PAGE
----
55 Photos

Trekking Day 3
Peru Adventure

Red coral treesRed coral trees (Jenna Bullis)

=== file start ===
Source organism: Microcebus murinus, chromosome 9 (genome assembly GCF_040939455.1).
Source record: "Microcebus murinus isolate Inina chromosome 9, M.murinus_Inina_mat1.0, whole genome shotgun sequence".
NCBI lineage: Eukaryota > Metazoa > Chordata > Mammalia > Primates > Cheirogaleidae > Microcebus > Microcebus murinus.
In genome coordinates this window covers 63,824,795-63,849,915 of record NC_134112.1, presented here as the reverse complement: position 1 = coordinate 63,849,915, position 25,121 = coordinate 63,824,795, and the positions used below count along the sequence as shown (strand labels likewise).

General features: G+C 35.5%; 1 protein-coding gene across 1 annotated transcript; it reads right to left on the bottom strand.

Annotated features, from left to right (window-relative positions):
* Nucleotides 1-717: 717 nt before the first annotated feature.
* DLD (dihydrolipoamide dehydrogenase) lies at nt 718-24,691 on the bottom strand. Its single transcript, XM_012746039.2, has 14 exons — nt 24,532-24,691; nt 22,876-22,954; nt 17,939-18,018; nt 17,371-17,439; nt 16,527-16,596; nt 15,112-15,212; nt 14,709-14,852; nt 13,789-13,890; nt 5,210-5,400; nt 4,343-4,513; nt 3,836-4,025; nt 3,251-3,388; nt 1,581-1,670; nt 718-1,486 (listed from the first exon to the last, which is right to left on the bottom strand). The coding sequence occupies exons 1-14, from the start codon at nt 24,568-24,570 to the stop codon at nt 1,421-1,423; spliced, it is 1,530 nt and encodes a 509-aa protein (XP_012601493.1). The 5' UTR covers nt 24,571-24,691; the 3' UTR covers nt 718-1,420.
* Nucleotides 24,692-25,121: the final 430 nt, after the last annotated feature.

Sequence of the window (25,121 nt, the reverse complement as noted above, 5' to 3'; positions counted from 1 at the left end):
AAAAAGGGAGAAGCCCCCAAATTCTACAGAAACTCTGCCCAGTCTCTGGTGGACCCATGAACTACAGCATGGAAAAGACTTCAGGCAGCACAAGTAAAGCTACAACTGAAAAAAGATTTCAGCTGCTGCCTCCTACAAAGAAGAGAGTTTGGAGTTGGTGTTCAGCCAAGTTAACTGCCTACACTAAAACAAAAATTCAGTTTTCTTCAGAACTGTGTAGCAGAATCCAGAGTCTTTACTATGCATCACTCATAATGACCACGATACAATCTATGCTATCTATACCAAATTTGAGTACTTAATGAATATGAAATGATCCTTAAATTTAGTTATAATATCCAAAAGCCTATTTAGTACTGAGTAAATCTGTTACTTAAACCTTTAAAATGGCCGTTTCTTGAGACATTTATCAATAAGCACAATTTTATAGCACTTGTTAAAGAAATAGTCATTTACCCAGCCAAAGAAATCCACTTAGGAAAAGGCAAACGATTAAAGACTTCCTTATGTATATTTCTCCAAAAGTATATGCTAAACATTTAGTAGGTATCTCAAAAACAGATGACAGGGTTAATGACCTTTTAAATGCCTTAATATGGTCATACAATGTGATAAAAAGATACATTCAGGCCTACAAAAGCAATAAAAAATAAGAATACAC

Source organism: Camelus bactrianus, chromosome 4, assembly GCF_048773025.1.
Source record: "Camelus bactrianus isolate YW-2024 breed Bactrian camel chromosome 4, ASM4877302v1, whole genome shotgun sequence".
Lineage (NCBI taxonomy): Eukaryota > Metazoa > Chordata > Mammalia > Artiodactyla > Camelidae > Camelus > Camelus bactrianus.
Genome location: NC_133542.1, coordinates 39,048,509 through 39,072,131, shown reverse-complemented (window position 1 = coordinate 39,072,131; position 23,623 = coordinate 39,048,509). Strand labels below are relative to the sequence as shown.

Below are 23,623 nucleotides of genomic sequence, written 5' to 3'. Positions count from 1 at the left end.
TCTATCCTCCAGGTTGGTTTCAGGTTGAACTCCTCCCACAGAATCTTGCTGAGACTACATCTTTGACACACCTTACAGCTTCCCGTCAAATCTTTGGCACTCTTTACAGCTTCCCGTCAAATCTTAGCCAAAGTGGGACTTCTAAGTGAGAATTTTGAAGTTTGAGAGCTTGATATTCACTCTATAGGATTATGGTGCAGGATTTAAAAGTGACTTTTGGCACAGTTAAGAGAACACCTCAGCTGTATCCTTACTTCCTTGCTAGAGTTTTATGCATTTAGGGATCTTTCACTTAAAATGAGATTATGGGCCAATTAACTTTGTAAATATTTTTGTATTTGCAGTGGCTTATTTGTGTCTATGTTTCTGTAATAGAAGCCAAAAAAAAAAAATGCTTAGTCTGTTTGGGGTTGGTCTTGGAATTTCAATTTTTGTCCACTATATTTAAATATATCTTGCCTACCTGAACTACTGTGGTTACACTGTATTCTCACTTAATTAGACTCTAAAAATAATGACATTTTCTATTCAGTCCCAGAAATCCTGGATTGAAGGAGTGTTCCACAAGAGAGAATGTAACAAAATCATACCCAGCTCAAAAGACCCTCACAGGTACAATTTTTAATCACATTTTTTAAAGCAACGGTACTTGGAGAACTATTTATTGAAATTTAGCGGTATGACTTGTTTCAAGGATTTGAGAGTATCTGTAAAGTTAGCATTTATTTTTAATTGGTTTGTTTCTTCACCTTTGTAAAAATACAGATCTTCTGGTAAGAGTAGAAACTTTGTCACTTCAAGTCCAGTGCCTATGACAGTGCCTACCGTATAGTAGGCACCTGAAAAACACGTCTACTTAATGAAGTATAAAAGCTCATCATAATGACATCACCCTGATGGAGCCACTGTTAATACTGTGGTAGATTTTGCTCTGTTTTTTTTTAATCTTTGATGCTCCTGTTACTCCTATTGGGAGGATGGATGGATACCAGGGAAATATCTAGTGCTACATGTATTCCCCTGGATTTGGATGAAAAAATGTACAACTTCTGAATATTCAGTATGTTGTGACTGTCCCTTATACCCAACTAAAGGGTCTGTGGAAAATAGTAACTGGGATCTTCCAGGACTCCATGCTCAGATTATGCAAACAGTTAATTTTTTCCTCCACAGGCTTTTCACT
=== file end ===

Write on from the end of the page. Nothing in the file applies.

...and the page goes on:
The next day I was indeed feeling slightly better, still not eating much but less congested and I had a better attitude. We hiked from 9,000 feet to 11,000 feet up to the rock quarry on the opposite side of the valley from Ollantaytambo. The quarry was where we planned to have lunch as well. Again we had about 40 minutes to relax before lunch. I staggered over to a large stone shaped in the 1500's, sat down, gulped a juice box, ate a chocolate bar, stretched out on the ground, and passed out. When I came to, it was lunch time and I was able to eat a bit more than just soup. Feeling refreshed, Juan took us to explore the quarry a bit more. We saw various stones in different states of being split, shaped, and processed. Once the stones were prepared the people would push and pull these 80 ton mammoths down the road to the edge of the mountain and push them over the edge. They would tumble to the valley floor where they would again be hauled (using human power only) across the valley to Ollantaytambo. For a long time experts believed that the Inca people had not discovered the wheel, that is until they found this quarry. Here in the rock quarry there were two! One was a rough shape and the other was finished including the hub. Next Juan pointed out a tomb that had only been discovered (and raided) about 3 years ago. He casually pointed it out and said we should look inside. As we got to the entrance our jaws dropped. There was a mummy in there! The Inca people used to position their dead in the fetal position and wrap them like mummies. This skeleton had the wrapping removed but was undamaged and in the fetal position. WOW! Inside were 5 more skulls and a pile of miscellaneous bones. It was an amazing experience and made the tough hike totally worth it!

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